THE IMMORTAL CHUGHTAI PAINTING “TOO LATE” THAT STARTED IT ALL
LED TO FORMAL INTRODUCTION TO DR ALLAMA IQBAL OF THE ARTIST
It was around 1918. M.A. Rahman Chughtai was walking on the street with a painting in his hand when he met a dear friend of his on way to Dr Allama Iqbal’s house in Anarkali. That friend knew Dr Iqbal personally. The friend volunteered to introduce him formally to Dr Allama Iqbal. Dr Iqbal came on the terrace himself and received them. He asked Chughtai artist as to the nature of his profession. Chughtai Sahib replied I am a painter and I paint things. ‘What do you have in your hands” asked Dr Iqbal. Chughtai Sahib explained it was a painting and explained the nature of the painting. The visit of the beloved to the grave of the lover who was by that time dead, and the theme was that it was too late for any remorse now. In other words SOOZ AUR SAZ. Dr Iqbal was enamoured with the ideas of the artist and suggested a Quranic verse for the sarcophagus. The artist was pleased and went into deep thought himself. On way back home he tore the painting and made it again according to the suggestion of Dr Iqbal himself. Various versions of the work were made and were in possession of various collectors. Not known if any survive to this day. A reputed version with Nawab of Bhawalpur in his palace was attacked by termites and a portion of the work remained, which even that is not known to exist at all. From the first version around 1918 to the last version around 1931, the work made the relations of Iqbal and Chughtai closer to each other.
It led to a twenty years relation of the artist and the poet in their life time and a life long relation later, and the production of the greatest art book in the history of Pakistan, that is Amal-e-Chughtai, the magnum opus of the artist. Allah bless both icons of Pakistan!
A REMEMBRANCE OF MISS TARA CHOUDHRI CLASSICAL INDIAN DANCER
KNOWN AS ANNA PAVLOVA OF LAHORE AND ABDUR RAHMAN CHUGHTAI
On 14th December, 1940, there was a news in the Civil and Military Gazette Lahore, of the formation of an Indian Classic dance Institute in Lahore, on the Mall road Lahore, under the administration of A.R. Choudhri. The person who will teach the Classical dance was a Punjabi girl of Lahore, Miss Tara Choudhri, sister of the Director A.R. Choudhri, and only 16 years of age at that time. It was attended by 500 citizens of Lahore, and amongst the foremost reported was Khan Bahadur Abdur Rahman Chughtai, the international artist of Lahore, and patron also of all things cultural anywhere.
Miss Tara Choudhri performed for a long time in the institute. She also went in 1954 with a delegation to communist countries, such as USSR, Poland and Czechoslovakia, and even appeared in a Tamil film in 1948. She also joined the Dance company of the famous dancer Ram Gopal. Ram Gopal was a great friend of Abdur Rahman Chughtai, and we will cover that relation too. Torn between two countries, she opted for Pakistan, and involved in film dances with Madame Azuri for some years, but became unknown as her subject lost its interest in Pakistan. However she died in Karachi, around 21st September, 2013. A professional who lost her talent of years at the apathy of society.Even the legendary Ram Gopal seems to be forgotten, and his collection of Chughtai Art was eventually sold too. But that is for another blog.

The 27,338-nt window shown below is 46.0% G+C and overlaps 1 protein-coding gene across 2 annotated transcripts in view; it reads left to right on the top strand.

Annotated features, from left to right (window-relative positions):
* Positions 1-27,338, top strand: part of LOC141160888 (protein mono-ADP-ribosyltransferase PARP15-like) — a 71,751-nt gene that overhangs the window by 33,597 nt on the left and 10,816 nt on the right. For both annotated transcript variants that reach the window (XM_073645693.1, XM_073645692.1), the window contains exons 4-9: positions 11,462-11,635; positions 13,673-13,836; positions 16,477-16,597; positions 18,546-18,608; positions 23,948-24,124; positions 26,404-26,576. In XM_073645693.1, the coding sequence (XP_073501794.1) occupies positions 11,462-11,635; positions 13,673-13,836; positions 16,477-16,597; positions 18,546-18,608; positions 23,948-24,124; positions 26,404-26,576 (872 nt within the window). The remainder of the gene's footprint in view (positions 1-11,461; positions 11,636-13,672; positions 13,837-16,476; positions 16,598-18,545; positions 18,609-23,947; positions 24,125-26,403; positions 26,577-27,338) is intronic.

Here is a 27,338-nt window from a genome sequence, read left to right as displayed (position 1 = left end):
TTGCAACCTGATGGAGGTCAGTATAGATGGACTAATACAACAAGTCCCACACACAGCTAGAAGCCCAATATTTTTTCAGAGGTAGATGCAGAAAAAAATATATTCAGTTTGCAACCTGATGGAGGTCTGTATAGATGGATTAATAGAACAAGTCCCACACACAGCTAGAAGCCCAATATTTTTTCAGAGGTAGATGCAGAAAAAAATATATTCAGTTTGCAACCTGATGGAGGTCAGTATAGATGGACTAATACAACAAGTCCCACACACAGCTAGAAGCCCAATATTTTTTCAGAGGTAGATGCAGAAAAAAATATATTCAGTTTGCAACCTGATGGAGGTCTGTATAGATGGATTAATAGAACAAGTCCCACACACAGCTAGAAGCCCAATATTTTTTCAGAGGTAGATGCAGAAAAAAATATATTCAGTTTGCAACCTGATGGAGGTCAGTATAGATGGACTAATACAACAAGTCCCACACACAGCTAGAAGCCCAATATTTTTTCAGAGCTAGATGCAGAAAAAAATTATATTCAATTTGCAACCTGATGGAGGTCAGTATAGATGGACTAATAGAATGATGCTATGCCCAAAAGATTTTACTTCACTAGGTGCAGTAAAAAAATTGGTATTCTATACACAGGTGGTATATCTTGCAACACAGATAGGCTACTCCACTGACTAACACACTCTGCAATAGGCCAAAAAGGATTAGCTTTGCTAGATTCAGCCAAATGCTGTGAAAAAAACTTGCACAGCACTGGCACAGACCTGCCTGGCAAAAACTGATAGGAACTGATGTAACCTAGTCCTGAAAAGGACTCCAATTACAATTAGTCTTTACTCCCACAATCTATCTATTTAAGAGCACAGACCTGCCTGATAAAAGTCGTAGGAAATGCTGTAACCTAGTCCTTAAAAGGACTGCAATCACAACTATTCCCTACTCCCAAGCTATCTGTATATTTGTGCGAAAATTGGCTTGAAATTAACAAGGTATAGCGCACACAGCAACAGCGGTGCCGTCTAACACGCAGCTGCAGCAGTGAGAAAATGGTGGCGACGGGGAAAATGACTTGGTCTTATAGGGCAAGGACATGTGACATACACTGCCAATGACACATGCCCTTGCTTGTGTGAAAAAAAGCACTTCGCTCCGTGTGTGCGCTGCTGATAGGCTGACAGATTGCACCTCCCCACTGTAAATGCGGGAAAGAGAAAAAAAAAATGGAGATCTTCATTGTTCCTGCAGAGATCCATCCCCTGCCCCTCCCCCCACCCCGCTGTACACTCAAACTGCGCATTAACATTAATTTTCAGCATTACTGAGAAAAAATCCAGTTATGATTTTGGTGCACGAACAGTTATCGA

THE TWO FRIENDLY CHATTERJEES IN THE LIFE OF M.A. RAHMAN CHUGHTAI LAHORE
EDITOR MODERN REVIEW CALCUTTA AND PRINCIPAL MISSION SCHOOL GUJARANWALA
Principal Chatterjee of Mission High School, Gujaranwala requested Principal Lionel Heath of Mayo School for a Drawing Master. The choice was Abdur Rahman Chughtai recently out of Mayo School of Arts. The artist had cleared training in the Photo-litho department and was teaching lithography there to new students. Unhappy at leaving Lahore, Chughtai went to the city of Gujaranwala and taught there for some time. Principal Chatterjee was impressed with his drawings as well as finished paintings and told him of his connections with another Chatterjee, that is Rama Nanda Chatterjee, Editor of Modern Review Calcutta. The magazine was a pictorial one and carried works of Indian Masters. It was the IN art magazine of India.
On January, 1917, a work on Omar Khayyam by Abdur Rahman Chughtai, was printed in Modern Review, Calcutta, being the first published work of the artist. Interestingly the work was highly appreciated, noticed and the artist came under the gaze of the Tagores and the Bengal School of Art. Next month in February, a second work of Chughtai was printed and likewise noticed by all. The rewards were simple. Ten rupees royalty was paid for each publication, as well as 25 prints of the published work. A steady line of works by Chughtai got printed in Modern review and gained him great fame all over India.
The Calcutta Chatterjee was an elder journalist but the Gujaranwala Chatterjee was comparatively younger and was a Christian by his faith. Both had great regard for this young artist and we remember them with honour and dignity.